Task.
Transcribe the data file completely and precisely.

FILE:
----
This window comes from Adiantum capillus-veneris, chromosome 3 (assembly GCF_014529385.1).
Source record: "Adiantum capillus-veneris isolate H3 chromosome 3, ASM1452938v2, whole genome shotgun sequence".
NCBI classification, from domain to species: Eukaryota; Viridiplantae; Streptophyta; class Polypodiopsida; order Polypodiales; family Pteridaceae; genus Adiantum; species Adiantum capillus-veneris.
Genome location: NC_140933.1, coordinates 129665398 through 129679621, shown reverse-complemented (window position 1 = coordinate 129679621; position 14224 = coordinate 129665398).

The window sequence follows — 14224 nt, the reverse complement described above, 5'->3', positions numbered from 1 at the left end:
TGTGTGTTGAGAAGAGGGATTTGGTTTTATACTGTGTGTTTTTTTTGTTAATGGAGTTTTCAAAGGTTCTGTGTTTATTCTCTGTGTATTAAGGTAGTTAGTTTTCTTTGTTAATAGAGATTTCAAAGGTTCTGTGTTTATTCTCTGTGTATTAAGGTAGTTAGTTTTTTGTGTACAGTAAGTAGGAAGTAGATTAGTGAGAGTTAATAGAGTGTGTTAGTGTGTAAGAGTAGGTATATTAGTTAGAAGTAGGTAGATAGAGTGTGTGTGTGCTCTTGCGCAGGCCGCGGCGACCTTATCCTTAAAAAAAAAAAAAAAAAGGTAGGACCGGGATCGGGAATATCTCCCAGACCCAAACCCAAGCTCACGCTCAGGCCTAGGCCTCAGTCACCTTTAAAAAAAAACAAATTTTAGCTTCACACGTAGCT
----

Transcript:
This window comes from Adiantum capillus-veneris, chromosome 3 (assembly GCF_014529385.1).
Source record: "Adiantum capillus-veneris isolate H3 chromosome 3, ASM1452938v2, whole genome shotgun sequence".
NCBI classification, from domain to species: Eukaryota; Viridiplantae; Streptophyta; class Polypodiopsida; order Polypodiales; family Pteridaceae; genus Adiantum; species Adiantum capillus-veneris.
Genome location: NC_140933.1, coordinates 129665398 through 129679621, shown reverse-complemented (window position 1 = coordinate 129679621; position 14224 = coordinate 129665398).

The window sequence follows — 14224 nt, the reverse complement described above, 5'->3', positions numbered from 1 at the left end:
TGTGTGTTGAGAAGAGGGATTTGGTTTTATACTGTGTGTTTTTTTTGTTAATGGAGTTTTCAAAGGTTCTGTGTTTATTCTCTGTGTATTAAGGTAGTTAGTTTTCTTTGTTAATAGAGATTTCAAAGGTTCTGTGTTTATTCTCTGTGTATTAAGGTAGTTAGTTTTTTGTGTACAGTAAGTAGGAAGTAGATTAGTGAGAGTTAATAGAGTGTGTTAGTGTGTAAGAGTAGGTATATTAGTTAGAAGTAGGTAGATAGAGTGTGTGTGTGCTCTTGCGCAGGCCGCGGCGACCTTATCCTTAAAAAAAAAAAAAAAAAGGTAGGACCGGGATCGGGAATATCTCCCAGACCCAAACCCAAGCTCACGCTCAGGCCTAGGCCTCAGTCACCTTTAAAAAAAAACAAATTTTAGCTTCACACGTAGCT